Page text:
• Amyanne rigby

Remembering Clyde


I grew up in the original part of town on 2nd East. To me, it was paradise. I learned to roller skate on that street, raced my two-wheeler up and down the road, built fires in Woods’ old barn (don’t tell my mom), built forts in the vacant lot that we dubbed the “Hippie House,” raced boat (sticks) in the ditches, and played night games all summer long.

But the best part about 2nd East was its neighbors. Each became a “grandparent” to me. I can still see their faces, I remember the treats they delivered to our home each Christmas, and what newspaper they received (I was a papergirl and the Salt Lake Tribune or Deseret News were the choices of the day). These neighbors watched us grow up, and we in turn watched them grow old. They lived quiet, good lives.

Thankfully, our children have been blessed with their own “2nd East.” Our neighbors have become family. Our children have raced their bikes throughout the streets, built a few fires, doorbell ditched a few neighbors (thanks for the patience), and have played night games all summer long.


In the summer of 2006, Clyde joined our neighborhood. Clyde’s youth was spent riding the waves in Oceanside, California; He raised two children as a bachelor, and he cared for his father in his last days. This handsome, silver haired man while sometimes a bit of a curmudgeon, changed our lives. Clyde joined our family for milestone events in our children’s lives: birthdays, blessings, baptisms, and graduations. Our children cared for his yard, shoveled his walks, delivered him fresh bread, and they loved him. Clyde became our “grandpa” across the street. Clyde watched our children grow up, and they in turn watched him grow old. Clyde lived a quiet, good life.


Clyde not only embraced us but the entire neighborhood. In return, the neighborhood embraced him. He was a mainstay. He and his dog walked the neighborhood religiously and made friends with almost everyone. Clyde loved Cedar City because it reminded him of the Oceanside of his youth. He said he felt at home here.


We said goodbye to Clyde this past month. His time worn body left us. Perhaps, now his spirit is surfing the heavenly waves. In the last few days of his life, our children made their last visits, served him, and loved him a little more closely. The night he passed, I rubbed his cold feet, tucked him into bed, and kissed him on the forehead. I told him I loved him, and I said, “see you tomorrow.”


While anyone can be a neighbor, not everyone can be neighborly. Clyde taught us that.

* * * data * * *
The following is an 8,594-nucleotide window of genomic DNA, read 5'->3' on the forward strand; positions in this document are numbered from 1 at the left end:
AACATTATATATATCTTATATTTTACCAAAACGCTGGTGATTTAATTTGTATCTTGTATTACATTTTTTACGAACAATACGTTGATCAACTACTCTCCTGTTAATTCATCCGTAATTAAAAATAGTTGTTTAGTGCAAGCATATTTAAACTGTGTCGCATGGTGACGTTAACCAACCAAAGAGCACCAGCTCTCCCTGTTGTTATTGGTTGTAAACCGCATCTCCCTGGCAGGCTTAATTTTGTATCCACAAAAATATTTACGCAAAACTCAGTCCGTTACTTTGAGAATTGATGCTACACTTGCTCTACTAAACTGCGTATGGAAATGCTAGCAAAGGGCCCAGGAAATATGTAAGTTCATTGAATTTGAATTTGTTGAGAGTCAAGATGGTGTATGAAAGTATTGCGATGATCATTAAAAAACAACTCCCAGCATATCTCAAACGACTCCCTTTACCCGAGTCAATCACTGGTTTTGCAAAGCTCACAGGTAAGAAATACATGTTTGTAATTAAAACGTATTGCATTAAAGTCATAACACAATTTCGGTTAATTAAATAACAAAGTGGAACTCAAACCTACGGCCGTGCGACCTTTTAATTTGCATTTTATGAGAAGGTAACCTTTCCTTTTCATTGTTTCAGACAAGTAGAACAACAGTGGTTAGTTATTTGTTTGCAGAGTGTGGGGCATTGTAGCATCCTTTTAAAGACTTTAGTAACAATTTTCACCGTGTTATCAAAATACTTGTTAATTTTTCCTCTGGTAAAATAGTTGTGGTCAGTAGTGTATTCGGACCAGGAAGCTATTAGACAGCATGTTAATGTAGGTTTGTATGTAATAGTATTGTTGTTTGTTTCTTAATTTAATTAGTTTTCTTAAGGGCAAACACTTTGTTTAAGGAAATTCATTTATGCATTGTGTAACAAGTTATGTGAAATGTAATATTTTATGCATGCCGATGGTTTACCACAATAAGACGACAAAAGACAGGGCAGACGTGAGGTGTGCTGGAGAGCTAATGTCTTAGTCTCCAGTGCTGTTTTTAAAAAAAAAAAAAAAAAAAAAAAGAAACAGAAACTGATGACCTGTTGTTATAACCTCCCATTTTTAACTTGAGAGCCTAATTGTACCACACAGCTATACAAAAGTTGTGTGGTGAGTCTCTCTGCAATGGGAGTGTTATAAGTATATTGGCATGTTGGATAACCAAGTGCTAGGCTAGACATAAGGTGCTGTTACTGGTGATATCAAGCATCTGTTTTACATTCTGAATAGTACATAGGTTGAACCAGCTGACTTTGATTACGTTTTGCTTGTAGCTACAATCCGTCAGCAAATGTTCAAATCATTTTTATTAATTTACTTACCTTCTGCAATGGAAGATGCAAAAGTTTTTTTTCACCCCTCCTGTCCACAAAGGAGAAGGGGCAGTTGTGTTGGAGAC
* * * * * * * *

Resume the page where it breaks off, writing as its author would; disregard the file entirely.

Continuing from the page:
Below is Clyde's obituary written by his son Jeff


Clyde Wayne Madison, aged 82, passed away on February 17, 2022, at Cedar Rehabilitation Center in Cedar City, Utah. He was born on December 12, 1939 in Kansas City, Kansas, to James Virgo and Margaret Thelma Madison, and he grew up, went to school and got married in Oceanside, California.


Clyde was baptized as child by his Pastor/Grandfather Roy Gibson in the Church of God in Oceanside, California, and maintained his faith until his death. As a young man, Clyde was taught the skills of home building and remodeling by his father, and they flipped homes before it became ‘in-vogue’. Clyde worked for 30 years in the Savings and Loan business as a Treasurer, Branch Manager, Vice President and Regional Instructor, and concluded his professional career with Brevard County, Florida, as the Manager of there Recycling Program. Clyde was a lover of animals, especially his dogs, which he extended great care for. Clyde also loved conversing with people, as he believed everyone had an interesting story and background, and was worthy of a greeting. He really enjoyed playing poker with his friends, and had a hearty, infectious laugh. He loved Cedar City, his neighborhood, and had great affection for all his neighbors. He was intensely honest and beyond reproach, and was always willing to stand up for what was right.


Clyde is survived by his daughter Jennifer (Madison) Soule and her husband Jeffrey Soule; his son Jeffrey Madison and wife Lynn Madison; along with 2 grandchildren (Alec and Abbey) and 2 Great-Grandchildren (Wesley and Naomi). Clyde was preceded in death by his parents, along with many aunts, uncles, and cousins.


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